What is electrolyte imbalance?
Electrolytes are essential minerals in your body that are necessary for nerve and muscle function, the body-fluid balance, and other critical processes. They are particles that can carry an electrical charge and are present in your blood, plasma, urine, and other fluids. Electrolytes exist in the form of calcium, chlorine, magnesium, phosphate, potassium, and sodium that can be obtained from fluids, supplements, and foods. For example, bananas are excellent sources of potassium.
The balance of electrolytes is constantly shifting due to fluctuating fluid levels in your body. For example, when you sweat as a result of exercise, hot weather, or illness, some electrolyte levels may be low. Vomiting and diarrhea are other causes of electrolyte imbalances, as they result in excessive fluid loss. You must replenish these fluids and electrolytes in order to prevent dehydration, a potentially life-threatening condition.
Electrolyte imbalances can be caused by a deficiency or an overabundance of minerals in the body. For example, hyperkalemia and hypercalcemia are indicative of excess amounts of potassium and calcium, respectively, which can disrupt the overall balance and functioning of the nerves, cardiovascular system, and muscles.
Vomiting and diarrhea, excessive heat, and severe illness are causes of electrolyte imbalance that can lead to dehydration. Seek immediate medical care (call 911) for serious symptoms, such as low blood pressure, tachycardia (rapid heart rate), sunken eyes, confusion or loss of consciousness for even a brief moment, and poor skin elasticity.
What other symptoms might occur with electrolyte imbalance?
Electrolyte imbalances may accompany other symptoms, which vary depending on the underlying disease, disorder or condition. Symptoms that frequently affect the digestive tract may also involve other body systems.
General symptoms that may occur along with electrolyte imbalance
Electrolyte imbalance may accompany other symptoms affecting your general health including:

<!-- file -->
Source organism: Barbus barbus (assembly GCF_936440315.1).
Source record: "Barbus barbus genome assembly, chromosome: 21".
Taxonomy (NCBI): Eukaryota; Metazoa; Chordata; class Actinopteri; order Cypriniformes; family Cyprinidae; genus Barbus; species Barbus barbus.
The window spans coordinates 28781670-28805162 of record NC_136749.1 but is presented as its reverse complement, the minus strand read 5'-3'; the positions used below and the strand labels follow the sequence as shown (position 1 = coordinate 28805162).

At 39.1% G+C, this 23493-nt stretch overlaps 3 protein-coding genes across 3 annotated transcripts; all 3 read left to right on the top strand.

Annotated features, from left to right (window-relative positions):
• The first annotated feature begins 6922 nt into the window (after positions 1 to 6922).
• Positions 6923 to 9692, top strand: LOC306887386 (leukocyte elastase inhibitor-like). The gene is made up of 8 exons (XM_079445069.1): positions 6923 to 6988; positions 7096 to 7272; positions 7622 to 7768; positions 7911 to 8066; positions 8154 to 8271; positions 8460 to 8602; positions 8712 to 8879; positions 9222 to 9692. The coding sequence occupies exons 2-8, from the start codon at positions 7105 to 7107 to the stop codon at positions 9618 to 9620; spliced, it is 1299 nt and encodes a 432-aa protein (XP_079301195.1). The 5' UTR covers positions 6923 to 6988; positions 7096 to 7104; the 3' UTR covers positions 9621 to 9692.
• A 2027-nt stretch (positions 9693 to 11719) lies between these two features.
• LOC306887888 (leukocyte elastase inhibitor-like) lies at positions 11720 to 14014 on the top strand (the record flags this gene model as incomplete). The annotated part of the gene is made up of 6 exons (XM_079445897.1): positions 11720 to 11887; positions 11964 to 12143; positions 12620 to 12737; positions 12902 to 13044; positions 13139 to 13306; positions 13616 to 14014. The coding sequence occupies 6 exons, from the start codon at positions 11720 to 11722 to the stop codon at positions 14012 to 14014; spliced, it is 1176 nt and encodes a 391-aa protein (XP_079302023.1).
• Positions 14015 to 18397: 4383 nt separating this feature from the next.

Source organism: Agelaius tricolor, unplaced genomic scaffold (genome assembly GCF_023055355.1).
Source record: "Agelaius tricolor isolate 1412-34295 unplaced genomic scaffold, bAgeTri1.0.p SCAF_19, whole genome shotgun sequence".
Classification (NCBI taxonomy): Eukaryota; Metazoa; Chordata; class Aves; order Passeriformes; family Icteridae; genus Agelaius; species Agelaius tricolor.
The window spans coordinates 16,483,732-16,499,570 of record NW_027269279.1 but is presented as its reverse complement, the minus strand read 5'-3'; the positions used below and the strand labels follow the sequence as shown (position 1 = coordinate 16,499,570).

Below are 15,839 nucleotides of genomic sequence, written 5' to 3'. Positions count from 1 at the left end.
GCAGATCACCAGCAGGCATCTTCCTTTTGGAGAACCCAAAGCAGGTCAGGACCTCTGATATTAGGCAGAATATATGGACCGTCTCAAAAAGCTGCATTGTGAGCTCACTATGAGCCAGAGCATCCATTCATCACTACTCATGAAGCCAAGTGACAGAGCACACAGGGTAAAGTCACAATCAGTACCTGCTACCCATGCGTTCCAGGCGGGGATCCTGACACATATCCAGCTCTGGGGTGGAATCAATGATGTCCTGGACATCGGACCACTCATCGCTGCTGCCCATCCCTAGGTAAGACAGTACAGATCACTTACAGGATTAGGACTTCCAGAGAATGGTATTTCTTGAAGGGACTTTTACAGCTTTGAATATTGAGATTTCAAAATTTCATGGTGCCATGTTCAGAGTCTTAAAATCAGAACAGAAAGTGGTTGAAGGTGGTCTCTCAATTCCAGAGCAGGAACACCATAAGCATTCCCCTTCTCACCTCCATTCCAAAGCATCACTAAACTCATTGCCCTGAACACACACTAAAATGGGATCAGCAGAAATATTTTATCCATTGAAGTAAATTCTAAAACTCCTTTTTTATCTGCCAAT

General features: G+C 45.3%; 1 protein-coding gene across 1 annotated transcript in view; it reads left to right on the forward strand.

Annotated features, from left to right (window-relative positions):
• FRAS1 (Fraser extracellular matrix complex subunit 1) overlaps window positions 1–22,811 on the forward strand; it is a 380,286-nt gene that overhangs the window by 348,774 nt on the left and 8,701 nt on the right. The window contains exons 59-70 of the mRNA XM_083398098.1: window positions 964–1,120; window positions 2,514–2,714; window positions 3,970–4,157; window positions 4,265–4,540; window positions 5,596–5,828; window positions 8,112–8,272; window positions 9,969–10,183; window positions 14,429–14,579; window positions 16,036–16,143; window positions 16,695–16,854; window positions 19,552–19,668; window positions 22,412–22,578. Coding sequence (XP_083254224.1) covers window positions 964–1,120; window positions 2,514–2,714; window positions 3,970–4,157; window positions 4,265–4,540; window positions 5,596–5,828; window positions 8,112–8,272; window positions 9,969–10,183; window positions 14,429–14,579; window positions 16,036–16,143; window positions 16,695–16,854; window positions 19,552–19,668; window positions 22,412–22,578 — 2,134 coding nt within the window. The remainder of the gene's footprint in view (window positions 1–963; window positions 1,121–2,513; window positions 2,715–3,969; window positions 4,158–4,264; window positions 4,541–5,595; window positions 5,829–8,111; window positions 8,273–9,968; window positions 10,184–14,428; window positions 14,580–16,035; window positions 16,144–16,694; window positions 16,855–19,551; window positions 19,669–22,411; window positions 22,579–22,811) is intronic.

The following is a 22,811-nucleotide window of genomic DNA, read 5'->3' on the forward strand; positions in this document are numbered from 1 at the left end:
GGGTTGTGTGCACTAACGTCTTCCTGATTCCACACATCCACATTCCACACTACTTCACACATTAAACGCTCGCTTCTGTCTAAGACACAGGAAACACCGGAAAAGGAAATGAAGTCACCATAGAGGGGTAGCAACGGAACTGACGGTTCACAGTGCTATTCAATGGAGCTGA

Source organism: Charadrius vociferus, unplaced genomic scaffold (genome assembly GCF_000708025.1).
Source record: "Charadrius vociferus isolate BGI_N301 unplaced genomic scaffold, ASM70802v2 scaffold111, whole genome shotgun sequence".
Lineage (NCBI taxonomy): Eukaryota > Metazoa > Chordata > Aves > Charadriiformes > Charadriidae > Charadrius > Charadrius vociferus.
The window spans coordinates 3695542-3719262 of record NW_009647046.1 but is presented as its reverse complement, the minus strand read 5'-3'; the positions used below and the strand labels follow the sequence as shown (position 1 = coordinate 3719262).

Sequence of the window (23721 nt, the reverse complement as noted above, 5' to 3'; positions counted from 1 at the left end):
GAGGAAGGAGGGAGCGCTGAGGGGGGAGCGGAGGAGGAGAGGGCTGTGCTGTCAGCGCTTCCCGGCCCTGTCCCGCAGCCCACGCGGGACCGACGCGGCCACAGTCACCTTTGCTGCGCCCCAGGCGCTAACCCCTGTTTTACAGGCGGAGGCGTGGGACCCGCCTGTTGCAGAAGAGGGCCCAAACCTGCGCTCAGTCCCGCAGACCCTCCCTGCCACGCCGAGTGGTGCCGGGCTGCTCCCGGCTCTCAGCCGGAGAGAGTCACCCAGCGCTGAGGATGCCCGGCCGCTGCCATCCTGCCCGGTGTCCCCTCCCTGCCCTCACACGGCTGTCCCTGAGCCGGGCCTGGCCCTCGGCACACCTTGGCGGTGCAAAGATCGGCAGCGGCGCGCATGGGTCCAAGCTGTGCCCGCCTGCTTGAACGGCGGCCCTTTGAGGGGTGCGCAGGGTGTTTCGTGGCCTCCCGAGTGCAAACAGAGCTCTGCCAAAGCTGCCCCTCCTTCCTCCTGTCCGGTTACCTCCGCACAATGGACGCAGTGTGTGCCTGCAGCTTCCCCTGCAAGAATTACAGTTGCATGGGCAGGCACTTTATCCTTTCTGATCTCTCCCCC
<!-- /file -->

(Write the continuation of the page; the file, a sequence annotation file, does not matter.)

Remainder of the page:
Other symptoms that may occur along with electrolyte imbalance
Electrolyte imbalance may accompany symptoms related to other body systems including:
Decreased urine output
Dry mouth and foul breath
Lack of perspiration
Stiff or aching joints
Serious symptoms that might indicate a life-threatening condition
In some cases, electrolyte imbalances can cause severe and sometimes life-threatening dehydration. Seek immediate medical care (call 911) if you, or someone you are with, have any of these life-threatening symptoms including:
What causes electrolyte imbalance?
The balance of electrolytes is constantly shifting due to fluctuating fluids in your body. For example, when you sweat as a result of exercise, hot weather, or illness, levels of certain electrolytes may be low. Vomiting and diarrhea are other causes of electrolyte imbalances, as they result in excessive fluid loss.
Electrolyte imbalances can also be caused by a deficiency or an overabundance of minerals in the body.
Medical causes of electrolyte imbalances
Electrolyte imbalances can be caused by medical conditions including:
Addison’s disease (deceased production of hormones by the adrenal glands)
Alcoholism, which causes the breakdown of muscle fibers, resulting in potassium being released into the bloodstream
Medication-related causes of electrolyte imbalances
Electrolyte imbalances may be caused by medications including:
Angiotensin-converting enzyme (ACE) inhibitors
Certain hormones that are potassium-sparing (lead to the retention of potassium by the kidneys)
Diuretics, which promote fluid excretion by the kidneys
Serious or life-threatening causes of electrolyte imbalances
In some cases, electrolyte imbalances may be a symptom of a serious or life-threatening condition that should be immediately evaluated in an emergency setting. These include:
Questions for diagnosing the cause of electrolyte imbalances
To diagnose your condition, your doctor or licensed health care practitioner will ask you several questions related to your electrolyte imbalance including:
When did you start to experience symptoms?
Are you taking any medications such as diuretics or potassium-sparing medications?
Have you been exercising or working outdoors in hot weather?
Do you drink enough fluids?
Do you drink alcohol?
Do you have high blood pressure or other chronic conditions that may require medication?
Because electrolyte imbalances can be due to serious diseases, failure to seek treatment can result in serious complications and permanent damage. Once the underlying cause is diagnosed, it is important for you to follow the treatment plan that you and your health care professional design specifically for you to reduce the risk of potential complications including: